Modern parents vs. an institute called grandma

My husband and I have three children. Proud parents, you know. The daughter is seven, the middle son is five and the youngest son is four years old. My husband and I try to make good people of our descendants, hardworking people, and people with healthy perspective on life. The husband is a military personnel and thus we have covered the segment of discipline and building a strong character. Mom is there, of course, to answer endless questions and she is responsible for the styling, among other things.

Unfortunately, a lot does not depend only on us. Growing up is greatly influenced by the society, school environment, friends, peers, puberty, temperament and, of course, the institute called grandma. Grandma has a very important role in the lives of all of us. Person who has had a grandmother and spent time with her knows what life wisdom, endless love and unconditional protection mean (besides the trauma of wiping the face with a licked thumb). Person whose children have a grandmother knows what it means undermining parental authority. While we, modern mothers, try to raise our children in accordance with current trends, juggling between housework, career and family, the institute called grandma is really, not to be offensive, always available. For helping, for supporting, for babysitting, for cooking. Because grandmothers are, if you didn't know, also superheroes who protect and defend grandchildren even when they make mistakes and do something "bad". However, in cohesion with the abovementioned is grandmothers’ patriarchal upbringing, which often implies a certain dose of superstition or grandmother's tales.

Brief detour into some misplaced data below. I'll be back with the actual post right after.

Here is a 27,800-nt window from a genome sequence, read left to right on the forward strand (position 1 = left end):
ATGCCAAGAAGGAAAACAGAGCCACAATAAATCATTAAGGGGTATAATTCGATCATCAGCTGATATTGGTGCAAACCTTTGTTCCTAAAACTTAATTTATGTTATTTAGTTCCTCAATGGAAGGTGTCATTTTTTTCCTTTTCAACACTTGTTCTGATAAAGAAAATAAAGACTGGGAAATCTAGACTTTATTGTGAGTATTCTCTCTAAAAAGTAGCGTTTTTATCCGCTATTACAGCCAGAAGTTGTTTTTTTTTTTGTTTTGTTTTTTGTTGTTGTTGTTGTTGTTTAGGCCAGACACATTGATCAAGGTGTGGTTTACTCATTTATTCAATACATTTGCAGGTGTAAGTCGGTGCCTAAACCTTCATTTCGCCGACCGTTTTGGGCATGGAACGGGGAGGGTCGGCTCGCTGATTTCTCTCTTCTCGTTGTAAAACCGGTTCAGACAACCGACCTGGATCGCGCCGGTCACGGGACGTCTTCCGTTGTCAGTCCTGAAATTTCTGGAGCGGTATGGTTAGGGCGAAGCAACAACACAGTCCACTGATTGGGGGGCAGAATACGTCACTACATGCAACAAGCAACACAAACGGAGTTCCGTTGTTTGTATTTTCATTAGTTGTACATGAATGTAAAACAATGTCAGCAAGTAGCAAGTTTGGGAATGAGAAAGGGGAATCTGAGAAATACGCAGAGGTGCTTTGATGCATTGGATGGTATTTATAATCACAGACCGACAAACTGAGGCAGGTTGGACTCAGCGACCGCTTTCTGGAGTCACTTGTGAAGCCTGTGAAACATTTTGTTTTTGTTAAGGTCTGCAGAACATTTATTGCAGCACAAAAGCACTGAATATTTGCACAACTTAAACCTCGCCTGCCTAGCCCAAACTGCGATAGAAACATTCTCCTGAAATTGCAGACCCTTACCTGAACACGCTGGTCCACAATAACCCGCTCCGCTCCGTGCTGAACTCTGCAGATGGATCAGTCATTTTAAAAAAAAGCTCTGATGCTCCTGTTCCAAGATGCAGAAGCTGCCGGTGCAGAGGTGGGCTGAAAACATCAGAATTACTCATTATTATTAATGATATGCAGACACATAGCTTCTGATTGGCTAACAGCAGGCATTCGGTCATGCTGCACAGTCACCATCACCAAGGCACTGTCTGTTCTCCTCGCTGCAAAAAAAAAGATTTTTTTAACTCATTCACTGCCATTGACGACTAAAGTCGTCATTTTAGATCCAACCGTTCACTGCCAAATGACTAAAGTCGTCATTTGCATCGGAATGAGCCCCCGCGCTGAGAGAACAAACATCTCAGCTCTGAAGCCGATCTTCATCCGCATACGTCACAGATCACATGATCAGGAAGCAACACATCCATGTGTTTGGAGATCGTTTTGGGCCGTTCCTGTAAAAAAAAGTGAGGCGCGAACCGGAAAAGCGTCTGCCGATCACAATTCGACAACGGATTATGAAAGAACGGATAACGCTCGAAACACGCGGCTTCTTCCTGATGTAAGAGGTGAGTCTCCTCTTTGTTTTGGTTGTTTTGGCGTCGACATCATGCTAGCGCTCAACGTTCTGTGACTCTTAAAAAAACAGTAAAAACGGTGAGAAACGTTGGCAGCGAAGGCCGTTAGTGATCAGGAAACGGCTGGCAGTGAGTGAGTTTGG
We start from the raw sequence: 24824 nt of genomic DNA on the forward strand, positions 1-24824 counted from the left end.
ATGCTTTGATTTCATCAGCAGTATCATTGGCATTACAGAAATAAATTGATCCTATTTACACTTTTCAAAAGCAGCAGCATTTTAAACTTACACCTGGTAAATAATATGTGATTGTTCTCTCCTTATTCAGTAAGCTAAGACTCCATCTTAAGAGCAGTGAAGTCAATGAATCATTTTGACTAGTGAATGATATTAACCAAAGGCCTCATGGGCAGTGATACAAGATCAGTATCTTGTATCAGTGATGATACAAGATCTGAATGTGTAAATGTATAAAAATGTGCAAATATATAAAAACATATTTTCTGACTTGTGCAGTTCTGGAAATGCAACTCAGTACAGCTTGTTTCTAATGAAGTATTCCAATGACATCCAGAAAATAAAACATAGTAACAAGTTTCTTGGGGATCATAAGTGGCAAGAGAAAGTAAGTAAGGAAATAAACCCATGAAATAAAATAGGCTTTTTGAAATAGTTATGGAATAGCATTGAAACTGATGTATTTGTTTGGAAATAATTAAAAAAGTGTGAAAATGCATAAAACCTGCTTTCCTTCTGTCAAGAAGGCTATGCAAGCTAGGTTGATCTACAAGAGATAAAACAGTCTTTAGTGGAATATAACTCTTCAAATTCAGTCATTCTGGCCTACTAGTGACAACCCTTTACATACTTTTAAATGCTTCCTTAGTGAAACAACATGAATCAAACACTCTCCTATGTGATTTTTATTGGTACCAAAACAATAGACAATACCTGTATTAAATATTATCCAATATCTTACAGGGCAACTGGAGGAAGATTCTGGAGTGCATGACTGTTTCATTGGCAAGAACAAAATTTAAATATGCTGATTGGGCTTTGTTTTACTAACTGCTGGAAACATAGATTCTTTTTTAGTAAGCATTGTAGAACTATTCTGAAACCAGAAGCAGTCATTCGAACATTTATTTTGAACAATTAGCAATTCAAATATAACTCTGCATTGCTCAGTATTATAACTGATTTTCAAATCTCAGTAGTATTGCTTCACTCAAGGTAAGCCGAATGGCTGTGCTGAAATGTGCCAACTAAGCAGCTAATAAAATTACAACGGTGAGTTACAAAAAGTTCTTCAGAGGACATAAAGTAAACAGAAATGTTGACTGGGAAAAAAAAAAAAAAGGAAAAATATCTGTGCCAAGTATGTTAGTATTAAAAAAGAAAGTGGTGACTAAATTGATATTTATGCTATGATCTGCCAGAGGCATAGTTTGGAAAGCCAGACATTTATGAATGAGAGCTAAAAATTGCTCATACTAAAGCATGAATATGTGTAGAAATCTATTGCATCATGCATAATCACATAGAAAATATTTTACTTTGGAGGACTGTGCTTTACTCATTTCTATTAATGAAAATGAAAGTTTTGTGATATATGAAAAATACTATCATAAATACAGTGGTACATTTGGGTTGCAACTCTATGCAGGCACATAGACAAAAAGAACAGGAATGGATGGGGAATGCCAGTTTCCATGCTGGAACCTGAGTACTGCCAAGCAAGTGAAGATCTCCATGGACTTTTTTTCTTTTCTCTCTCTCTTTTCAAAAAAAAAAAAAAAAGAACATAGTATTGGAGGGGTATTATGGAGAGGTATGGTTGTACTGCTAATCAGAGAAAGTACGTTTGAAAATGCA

I believe that, in principle, any superstition may have even arisen for practical reasons that have ceased to be a reasonable basis as we, as a society and community, have evolved and modernized. Now, as grandmothers get older and they become more and more like their favourite creatures called grandchildren (not to say stubborn), it's getting harder to defend against two crossfires - undermining parental authority and grandma's superstition tales. To clarify all this I am writing about, I will mention few examples.

I remember, as if it were yesterday, when I gave birth to my first child. Shock! If pregnancy is really different condition, then the postpartum period is utterly different condition! In addition to the great pain, I also had a strong desire to breastfeed the child, so there were episodes and episodes of breastfeeding with crying, to which I would be reprehended "Don't breastfeed her when you are nervous, your milk will be peppery!" Scientifically based fact, mother, yeah. Good job. If you didn't know, when a small child cries a lot, then "he/she was watched by evil eyes". If the child has poor speech development or a poor vocabulary, then she/he must change the altitude (one car ride to the seaside will significantly affect the child's speaking skills). I wouldn't want to sound like a Topshop commercial because - that's not all! We also have "Don't let the child look over himself/herself, it's not a good thing", "You must not take the child out of the house for 40 days after birth", "Don't kiss him/her on the feet, he/she will have bad dreams" ... and so on, indefinitely.

I support simple logic, in fact, logical empiricism. I believe that children should be taught about everything and introduced to everything. I believe in the philosophy of life that children should not be forbidden to do something and not to explain to them why. However, my philosophy and the philosophy of the institute called grandma are in a huge collision. Which sometimes results in high blood pressure and mild nervousness.

Fortunately, there is His Majesty Compromise. Because I also had, as my mother's child, a grandmother. My grandmother is really an institution for me. And I want my kids to have the same memory of their grandmothers. As much as they undermine our parental authority. And they convinced us that we shouldn't walk under a ladder and go out in the bad luck hours.

Author: Mom Dada

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